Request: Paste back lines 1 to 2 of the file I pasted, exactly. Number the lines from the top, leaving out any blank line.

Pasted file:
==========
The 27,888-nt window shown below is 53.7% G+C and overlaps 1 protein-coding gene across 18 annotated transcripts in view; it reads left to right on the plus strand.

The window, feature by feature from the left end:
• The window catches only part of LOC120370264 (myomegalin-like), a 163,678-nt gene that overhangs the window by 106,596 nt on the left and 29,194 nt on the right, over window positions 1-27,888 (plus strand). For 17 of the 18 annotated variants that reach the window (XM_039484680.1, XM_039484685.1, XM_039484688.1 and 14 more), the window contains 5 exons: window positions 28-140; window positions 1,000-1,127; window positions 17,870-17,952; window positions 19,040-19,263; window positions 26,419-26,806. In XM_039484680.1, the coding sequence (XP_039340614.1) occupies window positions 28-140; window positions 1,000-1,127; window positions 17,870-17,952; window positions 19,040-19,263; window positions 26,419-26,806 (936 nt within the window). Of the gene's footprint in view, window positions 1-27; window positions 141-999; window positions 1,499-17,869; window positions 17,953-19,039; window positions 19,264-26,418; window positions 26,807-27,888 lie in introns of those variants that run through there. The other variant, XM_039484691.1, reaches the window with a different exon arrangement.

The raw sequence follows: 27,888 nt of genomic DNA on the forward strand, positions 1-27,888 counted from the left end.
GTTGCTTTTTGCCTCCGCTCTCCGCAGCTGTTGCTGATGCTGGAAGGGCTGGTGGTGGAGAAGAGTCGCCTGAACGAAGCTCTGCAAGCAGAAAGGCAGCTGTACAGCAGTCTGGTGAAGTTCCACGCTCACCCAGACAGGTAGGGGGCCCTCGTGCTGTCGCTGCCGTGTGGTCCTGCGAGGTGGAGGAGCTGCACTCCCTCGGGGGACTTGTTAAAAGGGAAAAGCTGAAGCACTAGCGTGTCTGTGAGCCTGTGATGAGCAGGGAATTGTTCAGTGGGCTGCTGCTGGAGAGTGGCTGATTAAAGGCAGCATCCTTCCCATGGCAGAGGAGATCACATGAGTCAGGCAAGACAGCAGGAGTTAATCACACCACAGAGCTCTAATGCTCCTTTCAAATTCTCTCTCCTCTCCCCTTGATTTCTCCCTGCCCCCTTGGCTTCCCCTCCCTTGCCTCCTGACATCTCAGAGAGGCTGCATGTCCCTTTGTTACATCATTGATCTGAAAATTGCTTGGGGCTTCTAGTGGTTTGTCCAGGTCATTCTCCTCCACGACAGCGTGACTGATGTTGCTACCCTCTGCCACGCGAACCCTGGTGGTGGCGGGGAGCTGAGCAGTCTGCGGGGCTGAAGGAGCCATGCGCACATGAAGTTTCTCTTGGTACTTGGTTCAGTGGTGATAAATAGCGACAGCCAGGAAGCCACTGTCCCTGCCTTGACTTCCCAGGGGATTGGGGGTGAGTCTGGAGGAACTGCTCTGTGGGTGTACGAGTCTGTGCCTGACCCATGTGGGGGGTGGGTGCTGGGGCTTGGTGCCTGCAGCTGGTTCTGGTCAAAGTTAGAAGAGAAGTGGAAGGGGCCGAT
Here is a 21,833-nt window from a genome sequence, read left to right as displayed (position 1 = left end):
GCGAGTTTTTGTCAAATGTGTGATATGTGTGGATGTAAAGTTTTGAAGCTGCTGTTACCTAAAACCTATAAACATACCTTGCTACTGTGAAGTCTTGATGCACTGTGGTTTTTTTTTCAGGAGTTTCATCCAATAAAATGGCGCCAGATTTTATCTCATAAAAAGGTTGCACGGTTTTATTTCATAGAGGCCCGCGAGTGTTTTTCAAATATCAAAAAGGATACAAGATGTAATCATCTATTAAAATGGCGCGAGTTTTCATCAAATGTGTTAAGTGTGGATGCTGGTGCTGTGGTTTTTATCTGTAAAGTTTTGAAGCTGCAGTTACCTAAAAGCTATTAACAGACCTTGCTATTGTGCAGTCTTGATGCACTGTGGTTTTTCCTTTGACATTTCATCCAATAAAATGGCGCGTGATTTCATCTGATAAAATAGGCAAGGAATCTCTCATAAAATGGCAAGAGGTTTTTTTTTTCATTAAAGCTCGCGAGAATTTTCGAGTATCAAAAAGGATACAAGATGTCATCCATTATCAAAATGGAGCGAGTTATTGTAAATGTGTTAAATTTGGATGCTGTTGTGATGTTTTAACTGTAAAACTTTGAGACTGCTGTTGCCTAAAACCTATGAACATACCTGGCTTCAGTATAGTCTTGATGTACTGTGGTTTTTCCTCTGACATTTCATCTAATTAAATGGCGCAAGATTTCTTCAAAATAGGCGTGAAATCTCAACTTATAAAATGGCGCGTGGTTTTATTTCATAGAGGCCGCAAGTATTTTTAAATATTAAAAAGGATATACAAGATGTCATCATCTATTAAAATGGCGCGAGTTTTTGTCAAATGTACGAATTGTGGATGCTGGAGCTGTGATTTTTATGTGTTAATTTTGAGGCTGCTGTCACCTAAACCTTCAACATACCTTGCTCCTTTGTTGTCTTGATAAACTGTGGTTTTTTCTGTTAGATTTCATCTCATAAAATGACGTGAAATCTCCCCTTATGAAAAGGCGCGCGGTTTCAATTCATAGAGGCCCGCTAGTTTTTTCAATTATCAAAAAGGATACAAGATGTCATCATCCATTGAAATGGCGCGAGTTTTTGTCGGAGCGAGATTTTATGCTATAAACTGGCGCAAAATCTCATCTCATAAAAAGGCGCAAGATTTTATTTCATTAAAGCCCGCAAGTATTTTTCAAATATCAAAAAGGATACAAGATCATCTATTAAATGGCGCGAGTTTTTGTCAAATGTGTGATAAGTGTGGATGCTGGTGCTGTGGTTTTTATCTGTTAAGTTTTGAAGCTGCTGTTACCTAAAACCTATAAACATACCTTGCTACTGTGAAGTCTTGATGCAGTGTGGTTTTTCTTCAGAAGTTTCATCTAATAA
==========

The 27,888-nt window shown below is 53.7% G+C and overlaps 1 protein-coding gene across 18 annotated transcripts in view; it reads left to right on the plus strand.

The window, feature by feature from the left end: